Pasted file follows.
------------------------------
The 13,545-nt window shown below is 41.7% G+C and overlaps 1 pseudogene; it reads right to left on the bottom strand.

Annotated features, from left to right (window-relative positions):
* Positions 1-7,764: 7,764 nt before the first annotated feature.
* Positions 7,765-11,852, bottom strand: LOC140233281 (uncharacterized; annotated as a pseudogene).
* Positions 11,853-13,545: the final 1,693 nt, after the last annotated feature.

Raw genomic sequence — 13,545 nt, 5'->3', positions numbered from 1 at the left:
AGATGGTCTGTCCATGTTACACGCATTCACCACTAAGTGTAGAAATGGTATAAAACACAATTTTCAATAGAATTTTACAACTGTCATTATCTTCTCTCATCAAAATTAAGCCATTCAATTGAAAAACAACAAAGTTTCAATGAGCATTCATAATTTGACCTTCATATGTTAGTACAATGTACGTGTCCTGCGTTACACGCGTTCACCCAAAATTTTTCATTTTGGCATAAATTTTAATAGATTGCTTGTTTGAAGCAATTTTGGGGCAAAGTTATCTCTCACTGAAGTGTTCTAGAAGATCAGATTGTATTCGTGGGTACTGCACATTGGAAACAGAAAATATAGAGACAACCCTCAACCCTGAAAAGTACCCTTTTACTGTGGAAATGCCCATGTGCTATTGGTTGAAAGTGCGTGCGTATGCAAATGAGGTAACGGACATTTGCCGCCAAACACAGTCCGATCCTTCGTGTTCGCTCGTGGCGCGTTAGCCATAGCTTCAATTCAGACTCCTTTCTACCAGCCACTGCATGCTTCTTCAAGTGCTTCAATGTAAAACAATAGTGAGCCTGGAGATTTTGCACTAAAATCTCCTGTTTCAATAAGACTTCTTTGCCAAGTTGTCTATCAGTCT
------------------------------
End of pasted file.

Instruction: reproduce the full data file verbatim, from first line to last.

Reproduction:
The 13,545-nt window shown below is 41.7% G+C and overlaps 1 pseudogene; it reads right to left on the bottom strand.

Annotated features, from left to right (window-relative positions):
* Positions 1-7,764: 7,764 nt before the first annotated feature.
* Positions 7,765-11,852, bottom strand: LOC140233281 (uncharacterized; annotated as a pseudogene).
* Positions 11,853-13,545: the final 1,693 nt, after the last annotated feature.

Raw genomic sequence — 13,545 nt, 5'->3', positions numbered from 1 at the left:
AGATGGTCTGTCCATGTTACACGCATTCACCACTAAGTGTAGAAATGGTATAAAACACAATTTTCAATAGAATTTTACAACTGTCATTATCTTCTCTCATCAAAATTAAGCCATTCAATTGAAAAACAACAAAGTTTCAATGAGCATTCATAATTTGACCTTCATATGTTAGTACAATGTACGTGTCCTGCGTTACACGCGTTCACCCAAAATTTTTCATTTTGGCATAAATTTTAATAGATTGCTTGTTTGAAGCAATTTTGGGGCAAAGTTATCTCTCACTGAAGTGTTCTAGAAGATCAGATTGTATTCGTGGGTACTGCACATTGGAAACAGAAAATATAGAGACAACCCTCAACCCTGAAAAGTACCCTTTTACTGTGGAAATGCCCATGTGCTATTGGTTGAAAGTGCGTGCGTATGCAAATGAGGTAACGGACATTTGCCGCCAAACACAGTCCGATCCTTCGTGTTCGCTCGTGGCGCGTTAGCCATAGCTTCAATTCAGACTCCTTTCTACCAGCCACTGCATGCTTCTTCAAGTGCTTCAATGTAAAACAATAGTGAGCCTGGAGATTTTGCACTAAAATCTCCTGTTTCAATAAGACTTCTTTGCCAAGTTGTCTATCAGTCT